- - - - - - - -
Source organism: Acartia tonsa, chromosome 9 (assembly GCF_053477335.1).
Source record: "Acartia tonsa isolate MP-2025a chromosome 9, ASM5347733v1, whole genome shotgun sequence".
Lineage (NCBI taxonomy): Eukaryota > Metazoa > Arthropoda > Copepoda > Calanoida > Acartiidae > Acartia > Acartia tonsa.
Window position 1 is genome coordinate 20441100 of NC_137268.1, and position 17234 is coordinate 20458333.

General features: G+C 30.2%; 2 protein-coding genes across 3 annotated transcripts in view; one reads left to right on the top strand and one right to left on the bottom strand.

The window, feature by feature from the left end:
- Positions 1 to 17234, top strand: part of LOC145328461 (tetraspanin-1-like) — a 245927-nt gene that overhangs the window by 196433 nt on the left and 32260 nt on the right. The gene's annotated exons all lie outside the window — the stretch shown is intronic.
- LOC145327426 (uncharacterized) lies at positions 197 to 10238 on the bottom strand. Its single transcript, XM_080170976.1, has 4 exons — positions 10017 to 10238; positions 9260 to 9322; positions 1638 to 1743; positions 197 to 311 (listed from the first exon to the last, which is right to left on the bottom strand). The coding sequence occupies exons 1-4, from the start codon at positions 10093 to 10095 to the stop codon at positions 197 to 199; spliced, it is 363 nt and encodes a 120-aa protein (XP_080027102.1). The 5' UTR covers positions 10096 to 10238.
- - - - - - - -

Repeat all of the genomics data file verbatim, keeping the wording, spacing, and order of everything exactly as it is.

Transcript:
Source organism: Acartia tonsa, chromosome 9 (assembly GCF_053477335.1).
Source record: "Acartia tonsa isolate MP-2025a chromosome 9, ASM5347733v1, whole genome shotgun sequence".
Lineage (NCBI taxonomy): Eukaryota > Metazoa > Arthropoda > Copepoda > Calanoida > Acartiidae > Acartia > Acartia tonsa.
Window position 1 is genome coordinate 20441100 of NC_137268.1, and position 17234 is coordinate 20458333.

General features: G+C 30.2%; 2 protein-coding genes across 3 annotated transcripts in view; one reads left to right on the top strand and one right to left on the bottom strand.

The window, feature by feature from the left end:
- Positions 1 to 17234, top strand: part of LOC145328461 (tetraspanin-1-like) — a 245927-nt gene that overhangs the window by 196433 nt on the left and 32260 nt on the right. The gene's annotated exons all lie outside the window — the stretch shown is intronic.
- LOC145327426 (uncharacterized) lies at positions 197 to 10238 on the bottom strand. Its single transcript, XM_080170976.1, has 4 exons — positions 10017 to 10238; positions 9260 to 9322; positions 1638 to 1743; positions 197 to 311 (listed from the first exon to the last, which is right to left on the bottom strand). The coding sequence occupies exons 1-4, from the start codon at positions 10093 to 10095 to the stop codon at positions 197 to 199; spliced, it is 363 nt and encodes a 120-aa protein (XP_080027102.1). The 5' UTR covers positions 10096 to 10238.